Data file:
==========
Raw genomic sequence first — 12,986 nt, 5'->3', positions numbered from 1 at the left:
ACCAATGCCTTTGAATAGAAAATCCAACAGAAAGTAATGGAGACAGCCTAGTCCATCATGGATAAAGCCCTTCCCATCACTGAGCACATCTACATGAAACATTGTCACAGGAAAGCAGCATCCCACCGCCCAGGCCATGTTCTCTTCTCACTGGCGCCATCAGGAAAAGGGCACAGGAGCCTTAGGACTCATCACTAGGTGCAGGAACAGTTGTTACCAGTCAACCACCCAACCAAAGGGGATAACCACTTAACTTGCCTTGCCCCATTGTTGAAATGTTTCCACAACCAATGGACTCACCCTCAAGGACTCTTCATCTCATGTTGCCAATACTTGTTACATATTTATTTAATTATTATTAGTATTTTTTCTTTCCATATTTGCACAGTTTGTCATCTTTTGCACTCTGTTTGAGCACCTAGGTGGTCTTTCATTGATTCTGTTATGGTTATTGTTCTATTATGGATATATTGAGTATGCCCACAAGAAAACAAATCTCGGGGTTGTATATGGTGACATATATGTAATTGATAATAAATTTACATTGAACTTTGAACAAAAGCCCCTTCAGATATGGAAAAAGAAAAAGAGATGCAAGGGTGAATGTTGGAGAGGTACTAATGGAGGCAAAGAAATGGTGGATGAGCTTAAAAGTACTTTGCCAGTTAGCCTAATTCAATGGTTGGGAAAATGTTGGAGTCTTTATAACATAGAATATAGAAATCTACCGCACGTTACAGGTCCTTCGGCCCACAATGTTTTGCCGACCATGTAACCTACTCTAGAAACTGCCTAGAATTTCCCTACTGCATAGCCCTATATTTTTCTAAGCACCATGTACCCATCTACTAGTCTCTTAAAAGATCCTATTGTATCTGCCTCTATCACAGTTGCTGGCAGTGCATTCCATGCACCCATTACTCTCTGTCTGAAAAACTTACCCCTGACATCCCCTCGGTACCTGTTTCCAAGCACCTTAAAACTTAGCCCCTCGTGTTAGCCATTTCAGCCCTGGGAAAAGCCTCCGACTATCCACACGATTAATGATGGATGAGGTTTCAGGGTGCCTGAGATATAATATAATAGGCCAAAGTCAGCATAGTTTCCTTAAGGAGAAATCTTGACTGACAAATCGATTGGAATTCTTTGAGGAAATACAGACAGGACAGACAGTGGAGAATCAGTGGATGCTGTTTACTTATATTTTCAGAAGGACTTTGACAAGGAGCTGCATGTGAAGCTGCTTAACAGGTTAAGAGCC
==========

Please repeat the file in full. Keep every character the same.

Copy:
Raw genomic sequence first — 12,986 nt, 5'->3', positions numbered from 1 at the left:
ACCAATGCCTTTGAATAGAAAATCCAACAGAAAGTAATGGAGACAGCCTAGTCCATCATGGATAAAGCCCTTCCCATCACTGAGCACATCTACATGAAACATTGTCACAGGAAAGCAGCATCCCACCGCCCAGGCCATGTTCTCTTCTCACTGGCGCCATCAGGAAAAGGGCACAGGAGCCTTAGGACTCATCACTAGGTGCAGGAACAGTTGTTACCAGTCAACCACCCAACCAAAGGGGATAACCACTTAACTTGCCTTGCCCCATTGTTGAAATGTTTCCACAACCAATGGACTCACCCTCAAGGACTCTTCATCTCATGTTGCCAATACTTGTTACATATTTATTTAATTATTATTAGTATTTTTTCTTTCCATATTTGCACAGTTTGTCATCTTTTGCACTCTGTTTGAGCACCTAGGTGGTCTTTCATTGATTCTGTTATGGTTATTGTTCTATTATGGATATATTGAGTATGCCCACAAGAAAACAAATCTCGGGGTTGTATATGGTGACATATATGTAATTGATAATAAATTTACATTGAACTTTGAACAAAAGCCCCTTCAGATATGGAAAAAGAAAAAGAGATGCAAGGGTGAATGTTGGAGAGGTACTAATGGAGGCAAAGAAATGGTGGATGAGCTTAAAAGTACTTTGCCAGTTAGCCTAATTCAATGGTTGGGAAAATGTTGGAGTCTTTATAACATAGAATATAGAAATCTACCGCACGTTACAGGTCCTTCGGCCCACAATGTTTTGCCGACCATGTAACCTACTCTAGAAACTGCCTAGAATTTCCCTACTGCATAGCCCTATATTTTTCTAAGCACCATGTACCCATCTACTAGTCTCTTAAAAGATCCTATTGTATCTGCCTCTATCACAGTTGCTGGCAGTGCATTCCATGCACCCATTACTCTCTGTCTGAAAAACTTACCCCTGACATCCCCTCGGTACCTGTTTCCAAGCACCTTAAAACTTAGCCCCTCGTGTTAGCCATTTCAGCCCTGGGAAAAGCCTCCGACTATCCACACGATTAATGATGGATGAGGTTTCAGGGTGCCTGAGATATAATATAATAGGCCAAAGTCAGCATAGTTTCCTTAAGGAGAAATCTTGACTGACAAATCGATTGGAATTCTTTGAGGAAATACAGACAGGACAGACAGTGGAGAATCAGTGGATGCTGTTTACTTATATTTTCAGAAGGACTTTGACAAGGAGCTGCATGTGAAGCTGCTTAACAGGTTAAGAGCC